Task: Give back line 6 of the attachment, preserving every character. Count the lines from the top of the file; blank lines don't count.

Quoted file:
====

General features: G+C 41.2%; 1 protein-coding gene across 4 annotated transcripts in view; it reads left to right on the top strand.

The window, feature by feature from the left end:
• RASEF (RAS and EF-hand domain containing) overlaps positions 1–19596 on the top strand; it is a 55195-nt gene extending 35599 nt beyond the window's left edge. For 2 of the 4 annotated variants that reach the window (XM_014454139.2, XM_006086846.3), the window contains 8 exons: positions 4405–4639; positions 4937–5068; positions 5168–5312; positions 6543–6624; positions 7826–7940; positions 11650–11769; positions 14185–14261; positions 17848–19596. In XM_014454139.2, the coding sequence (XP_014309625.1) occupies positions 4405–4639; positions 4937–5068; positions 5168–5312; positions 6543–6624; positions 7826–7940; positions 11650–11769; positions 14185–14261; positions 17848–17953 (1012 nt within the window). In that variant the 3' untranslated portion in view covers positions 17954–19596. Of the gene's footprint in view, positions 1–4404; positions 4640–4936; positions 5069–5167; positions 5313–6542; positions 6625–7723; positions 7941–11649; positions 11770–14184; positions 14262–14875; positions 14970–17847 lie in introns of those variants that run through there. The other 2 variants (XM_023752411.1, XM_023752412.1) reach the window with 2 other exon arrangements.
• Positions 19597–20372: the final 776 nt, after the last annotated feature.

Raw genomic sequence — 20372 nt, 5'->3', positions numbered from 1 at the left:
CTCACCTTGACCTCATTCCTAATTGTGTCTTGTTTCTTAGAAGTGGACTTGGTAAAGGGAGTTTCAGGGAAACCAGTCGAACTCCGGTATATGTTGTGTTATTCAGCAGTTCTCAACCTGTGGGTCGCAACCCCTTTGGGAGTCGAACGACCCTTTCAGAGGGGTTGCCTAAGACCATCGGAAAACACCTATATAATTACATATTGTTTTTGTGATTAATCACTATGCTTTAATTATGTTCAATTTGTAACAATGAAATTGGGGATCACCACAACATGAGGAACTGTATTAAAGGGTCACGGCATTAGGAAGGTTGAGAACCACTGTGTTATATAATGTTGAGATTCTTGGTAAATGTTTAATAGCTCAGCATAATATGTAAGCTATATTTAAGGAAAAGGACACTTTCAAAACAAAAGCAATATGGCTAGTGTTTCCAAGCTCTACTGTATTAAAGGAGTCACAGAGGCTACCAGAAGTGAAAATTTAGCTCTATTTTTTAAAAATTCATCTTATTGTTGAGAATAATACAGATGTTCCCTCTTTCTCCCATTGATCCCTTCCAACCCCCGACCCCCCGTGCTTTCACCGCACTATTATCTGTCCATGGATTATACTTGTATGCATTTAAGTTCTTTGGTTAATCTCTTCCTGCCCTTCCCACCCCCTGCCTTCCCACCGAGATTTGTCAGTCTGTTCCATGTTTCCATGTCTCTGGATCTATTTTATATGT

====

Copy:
CTCACCTTGACCTCATTCCTAATTGTGTCTTGTTTCTTAGAAGTGGACTTGGTAAAGGGAGTTTCAGGGAAACCAGTCGAACTCCGGTATATGTTGTGTTATTCAGCAGTTCTCAACCTGTGGGTCGCAACCCCTTTGGGAGTCGAACGACCCTTTCAGAGGGGTTGCCTAAGACCATCGGAAAACACCTATATAATTACATATTGTTTTTGTGATTAATCACTATGCTTTAATTATGTTCAATTTGTAACAATGAAATTGGGGATCACCACAACATGAGGAACTGTATTAAAGGGTCACGGCATTAGGAAGGTTGAGAACCACTGTGTTATATAATGTTGAGATTCTTGGTAAATGTTTAATAGCTCAGCATAATATGTAAGCTATATTTAAGGAAAAGGACACTTTCAAAACAAAAGCAATATGGCTAGTGTTTCCAAGCTCTACTGTATTAAAGGAGTCACAGAGGCTACCAGAAGTGAAAATTTAGCTCTATTTTTTAAAAATTCATCTTATTGTTGAGAATAATACAGATGTTCCCTCTTTCTCCCATTGATCCCTTCCAACCCCCGACCCCCCGTGCTTTCACCGCACTATTATCTGTCCATGGATTATACTTGTATGCATTTAAGTTCTTTGGTTAATCTCTTCCTGCCCTTCCCACCCCCTGCCTTCCCACCGAGATTTGTCAGTCTGTTCCATGTTTCCATGTCTCTGGATCTATTTTATATGT